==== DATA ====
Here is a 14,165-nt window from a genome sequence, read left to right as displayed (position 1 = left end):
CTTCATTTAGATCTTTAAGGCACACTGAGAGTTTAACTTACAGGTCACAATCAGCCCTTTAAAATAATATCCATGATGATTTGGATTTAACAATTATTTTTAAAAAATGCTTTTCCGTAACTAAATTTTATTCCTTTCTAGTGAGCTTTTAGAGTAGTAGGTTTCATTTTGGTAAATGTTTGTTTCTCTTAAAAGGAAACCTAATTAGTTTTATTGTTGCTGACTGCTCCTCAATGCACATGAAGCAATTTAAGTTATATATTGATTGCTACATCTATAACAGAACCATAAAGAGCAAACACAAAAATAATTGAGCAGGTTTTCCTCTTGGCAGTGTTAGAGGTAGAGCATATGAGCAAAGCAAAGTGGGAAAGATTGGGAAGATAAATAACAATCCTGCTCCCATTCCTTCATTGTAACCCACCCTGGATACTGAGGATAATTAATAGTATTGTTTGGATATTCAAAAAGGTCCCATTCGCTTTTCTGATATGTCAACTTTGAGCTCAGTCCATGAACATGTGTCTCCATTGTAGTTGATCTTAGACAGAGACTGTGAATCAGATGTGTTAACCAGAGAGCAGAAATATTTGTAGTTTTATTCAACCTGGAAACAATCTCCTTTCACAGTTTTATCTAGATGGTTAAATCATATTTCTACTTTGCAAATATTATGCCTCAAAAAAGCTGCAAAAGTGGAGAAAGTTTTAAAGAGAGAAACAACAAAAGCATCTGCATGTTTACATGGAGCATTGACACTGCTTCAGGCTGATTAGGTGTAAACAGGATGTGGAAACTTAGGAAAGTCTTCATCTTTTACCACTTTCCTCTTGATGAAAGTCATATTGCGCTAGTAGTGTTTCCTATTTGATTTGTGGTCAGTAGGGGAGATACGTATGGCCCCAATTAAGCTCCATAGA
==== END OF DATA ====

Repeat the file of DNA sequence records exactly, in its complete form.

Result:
Here is a 14,165-nt window from a genome sequence, read left to right as displayed (position 1 = left end):
CTTCATTTAGATCTTTAAGGCACACTGAGAGTTTAACTTACAGGTCACAATCAGCCCTTTAAAATAATATCCATGATGATTTGGATTTAACAATTATTTTTAAAAAATGCTTTTCCGTAACTAAATTTTATTCCTTTCTAGTGAGCTTTTAGAGTAGTAGGTTTCATTTTGGTAAATGTTTGTTTCTCTTAAAAGGAAACCTAATTAGTTTTATTGTTGCTGACTGCTCCTCAATGCACATGAAGCAATTTAAGTTATATATTGATTGCTACATCTATAACAGAACCATAAAGAGCAAACACAAAAATAATTGAGCAGGTTTTCCTCTTGGCAGTGTTAGAGGTAGAGCATATGAGCAAAGCAAAGTGGGAAAGATTGGGAAGATAAATAACAATCCTGCTCCCATTCCTTCATTGTAACCCACCCTGGATACTGAGGATAATTAATAGTATTGTTTGGATATTCAAAAAGGTCCCATTCGCTTTTCTGATATGTCAACTTTGAGCTCAGTCCATGAACATGTGTCTCCATTGTAGTTGATCTTAGACAGAGACTGTGAATCAGATGTGTTAACCAGAGAGCAGAAATATTTGTAGTTTTATTCAACCTGGAAACAATCTCCTTTCACAGTTTTATCTAGATGGTTAAATCATATTTCTACTTTGCAAATATTATGCCTCAAAAAAGCTGCAAAAGTGGAGAAAGTTTTAAAGAGAGAAACAACAAAAGCATCTGCATGTTTACATGGAGCATTGACACTGCTTCAGGCTGATTAGGTGTAAACAGGATGTGGAAACTTAGGAAAGTCTTCATCTTTTACCACTTTCCTCTTGATGAAAGTCATATTGCGCTAGTAGTGTTTCCTATTTGATTTGTGGTCAGTAGGGGAGATACGTATGGCCCCAATTAAGCTCCATAGA